Boy Bands are Back! Banding Goats 101
The Most Humane Way to Wether Goats and Tips for Success
Banding goats … it is how we castrate males that will not be used as bucks.
Using a tool called an elastrator, a thick rubber band (green Cheerio) is placed on the scrotum above the testes, eliminating blood flow, so that the testicles stop developing, shrivel, and fall off.
While banding goats is inexpensive, bloodless, and generally uncomplicated, it is not without controversy. There are conflicting opinions on the age at which it should be done, and some argue that it should not be done at all, that it is inhumane.
Unlike Europe, the United States has no laws governing the practice of castrating goats. Instead, there are non-profit agencies that offer guidance and humane farming endorsements to those that operate in compliance. A Greener World allows castration up until one week of age, by banding or Burdizzo under their Certified Animal Welfare Approved standards. They state that “the rubber ring is widely recognized as the least painful method of castration.” Many agree that this practice is acceptable if the animal is destined for butcher at a young age. However, once a male is banded, testosterone levels fall, impacting the growth of the urethra and leaving a wether prone to urinary calculi. This is not an acceptable risk for wethers with an expected lifespan of 15-18 years kept as pets, or used as pack and cart goats.
While we agree that banding should be delayed, from our experience, the greatest predictor of wethers (and bucks) developing urinary calculi is diet and water consumption. Having banded numerous kids and lambs, we know that banding a younger animal is far less stressful and painful, particularly if the buckling is not yet weaned and can find comfort from his dam. We prefer to band at eight to 10 weeks, to allow for maximum development. Ideally, at this age, both testes will fit snugly through the band. When this is the case, most feel very little discomfort. From time to time, even at this young age, we will have precocious development, and the only way to band is to move one testicle at a time into the band. The constriction on the scrotum, in this case, is much stronger — and as a result, more painful — something we try very hard to avoid. A banding schedule should follow not only the calendar but also consider individual testicular development.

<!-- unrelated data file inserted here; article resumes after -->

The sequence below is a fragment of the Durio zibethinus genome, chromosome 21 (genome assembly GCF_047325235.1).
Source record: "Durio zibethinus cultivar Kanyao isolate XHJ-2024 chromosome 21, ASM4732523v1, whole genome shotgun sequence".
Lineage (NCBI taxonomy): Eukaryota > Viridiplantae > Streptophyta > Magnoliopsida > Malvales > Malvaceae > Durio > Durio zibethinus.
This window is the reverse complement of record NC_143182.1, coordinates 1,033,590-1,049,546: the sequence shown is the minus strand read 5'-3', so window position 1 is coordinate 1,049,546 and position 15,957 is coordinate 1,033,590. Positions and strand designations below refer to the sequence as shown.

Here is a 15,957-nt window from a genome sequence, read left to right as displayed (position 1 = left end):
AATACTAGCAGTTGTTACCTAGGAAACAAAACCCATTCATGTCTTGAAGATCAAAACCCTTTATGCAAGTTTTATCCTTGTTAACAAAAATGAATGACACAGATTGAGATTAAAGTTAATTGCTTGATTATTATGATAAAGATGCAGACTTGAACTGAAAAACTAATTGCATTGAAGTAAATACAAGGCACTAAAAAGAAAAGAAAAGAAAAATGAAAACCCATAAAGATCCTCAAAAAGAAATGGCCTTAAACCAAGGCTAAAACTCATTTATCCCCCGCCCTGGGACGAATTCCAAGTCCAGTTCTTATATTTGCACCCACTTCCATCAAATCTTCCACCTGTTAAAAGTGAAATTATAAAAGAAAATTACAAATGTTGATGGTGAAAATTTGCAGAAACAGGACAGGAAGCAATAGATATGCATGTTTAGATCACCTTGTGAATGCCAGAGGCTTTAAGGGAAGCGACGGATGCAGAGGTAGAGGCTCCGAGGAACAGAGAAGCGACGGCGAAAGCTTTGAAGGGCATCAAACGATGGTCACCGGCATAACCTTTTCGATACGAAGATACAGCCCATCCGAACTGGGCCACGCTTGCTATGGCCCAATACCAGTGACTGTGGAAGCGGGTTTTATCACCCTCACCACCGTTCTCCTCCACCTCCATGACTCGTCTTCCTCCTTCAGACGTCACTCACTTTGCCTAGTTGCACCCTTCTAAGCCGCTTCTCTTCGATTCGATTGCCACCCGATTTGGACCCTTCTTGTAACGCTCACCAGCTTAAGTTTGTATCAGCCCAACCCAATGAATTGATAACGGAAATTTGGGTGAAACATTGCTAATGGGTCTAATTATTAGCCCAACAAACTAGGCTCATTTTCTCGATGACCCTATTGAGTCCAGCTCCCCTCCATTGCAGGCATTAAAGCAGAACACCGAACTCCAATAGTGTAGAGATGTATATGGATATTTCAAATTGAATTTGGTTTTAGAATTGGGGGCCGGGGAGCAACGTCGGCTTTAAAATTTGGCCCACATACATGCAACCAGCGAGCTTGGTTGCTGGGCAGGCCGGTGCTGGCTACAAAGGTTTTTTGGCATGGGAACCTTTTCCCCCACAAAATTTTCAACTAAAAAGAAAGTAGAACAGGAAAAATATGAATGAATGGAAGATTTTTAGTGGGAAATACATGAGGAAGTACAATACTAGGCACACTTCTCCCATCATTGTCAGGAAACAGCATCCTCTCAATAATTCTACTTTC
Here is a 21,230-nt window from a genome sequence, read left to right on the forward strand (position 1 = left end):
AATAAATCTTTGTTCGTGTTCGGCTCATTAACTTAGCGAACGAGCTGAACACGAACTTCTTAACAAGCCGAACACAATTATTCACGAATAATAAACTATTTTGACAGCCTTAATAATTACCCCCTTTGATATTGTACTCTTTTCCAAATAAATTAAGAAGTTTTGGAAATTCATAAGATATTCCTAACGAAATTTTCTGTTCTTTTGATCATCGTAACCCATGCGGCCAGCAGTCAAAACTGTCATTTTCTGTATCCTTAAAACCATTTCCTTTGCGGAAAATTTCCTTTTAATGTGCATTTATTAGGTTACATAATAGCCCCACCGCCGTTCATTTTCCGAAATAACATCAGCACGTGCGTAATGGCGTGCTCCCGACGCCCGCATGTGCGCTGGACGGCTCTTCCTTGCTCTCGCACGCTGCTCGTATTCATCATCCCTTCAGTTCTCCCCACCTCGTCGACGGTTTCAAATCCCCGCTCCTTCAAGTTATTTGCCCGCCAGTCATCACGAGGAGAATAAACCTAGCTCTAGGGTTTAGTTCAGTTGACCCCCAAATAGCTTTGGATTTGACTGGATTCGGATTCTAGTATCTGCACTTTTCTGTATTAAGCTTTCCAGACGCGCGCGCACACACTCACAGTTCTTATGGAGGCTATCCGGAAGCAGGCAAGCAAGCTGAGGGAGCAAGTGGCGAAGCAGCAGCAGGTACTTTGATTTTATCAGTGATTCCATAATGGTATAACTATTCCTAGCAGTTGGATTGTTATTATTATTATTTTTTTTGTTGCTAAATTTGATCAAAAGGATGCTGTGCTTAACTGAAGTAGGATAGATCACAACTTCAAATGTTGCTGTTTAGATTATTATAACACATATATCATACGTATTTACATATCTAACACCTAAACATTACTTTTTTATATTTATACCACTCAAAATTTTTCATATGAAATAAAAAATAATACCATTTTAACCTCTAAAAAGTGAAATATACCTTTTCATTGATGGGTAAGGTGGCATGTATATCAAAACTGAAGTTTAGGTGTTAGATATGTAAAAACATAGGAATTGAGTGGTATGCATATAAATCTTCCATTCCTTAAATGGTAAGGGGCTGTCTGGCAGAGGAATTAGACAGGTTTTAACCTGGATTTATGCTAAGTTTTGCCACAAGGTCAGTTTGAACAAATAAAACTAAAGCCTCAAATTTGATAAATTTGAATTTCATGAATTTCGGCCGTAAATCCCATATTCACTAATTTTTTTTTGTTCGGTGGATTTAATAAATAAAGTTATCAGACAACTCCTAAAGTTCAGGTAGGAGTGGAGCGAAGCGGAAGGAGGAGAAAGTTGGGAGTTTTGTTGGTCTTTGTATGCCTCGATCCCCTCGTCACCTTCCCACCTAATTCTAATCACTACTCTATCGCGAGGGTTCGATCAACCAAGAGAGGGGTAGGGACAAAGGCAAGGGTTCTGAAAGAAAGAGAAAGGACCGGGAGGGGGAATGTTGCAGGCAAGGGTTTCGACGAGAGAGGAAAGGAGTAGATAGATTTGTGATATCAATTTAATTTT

We have yet to see a conclusive study on the benefit of castrating an animal older than 12 weeks. In Pakistan, researchers concluded that “castration at later age, like 10 weeks and 12 weeks of age has very similar development with a non-castrated buck.” (Pakistan J. Zool., vol. 48(2), pp. 501-506, 2016. Effects of Castration on Penile and Urethral Development in Black Bengal Goat ASM Golam Kibria,* Mohammad Lutfur Rahman, ASM Lutful Ahasan, Mohammad Mejbah Uddin and Mohammad Abul Quasem Department of Anatomy and Histology, Chittagong Veterinary and Animal Sciences University, Chittagong-4225, Bangladesh)
Joi Culpepper and her husband at Culpepper Livestock in Karnes City, Texas feel that banding is the safest method of castration. In 20 years of banding goats and cattle, there has been only one complication. “We had a buck kid that slipped under the radar and got missed. He was 3 ½ months by the time he got banded, and already weaned. Due to the size of his scrotum, the band didn’t cut off circulation correctly. Blood was able to flow in but not out, which led to a scrotum that was doubled in size. We had to go in with a scalpel and complete a traditional knife castration. That was a lesson learned.”
If banded too early, there is a risk of a testicle slipping above the band or not enough tissue to create pressure to fully restrict the flow of blood. This can slow the process, or result in complications. As a buckling ages beyond three months, the scrotal tissue develops, and there is greater risk of complication from banding older goats. The bands can only exert so much force, and with the excess tissue, often fail to fully restrict circulation. This can result in what some describe as “slipping of the sac.” The scrotum and testicles fall away, leaving the sperm cords intact and exposed. If the cords are still receiving blood, they cannot be cut. There is a risk of retraction into the abdomen, internal bleeding, and infection. Some choose to tie off the cord and allow it to dry — others seek veterinary attention.
While it is possible to castrate surgically, it is not our preferred method. We have witnessed surgical castration in five- to seven-month-old bucks that were no longer candidates for banding. Surgical castration involves sedation, which carries its own risks in ruminants, and leaves an open wound. There is also the possibility of significant blood loss. Burdizzo — or emasculation — is another option, where a tool similar to pliers is used to crush the spermatic cords. Bloodless, with few complications, this method takes longer to determine success and has a high rate of failure. When successful, the testicles will harden and shrink over a period of months, leaving an empty scrotum.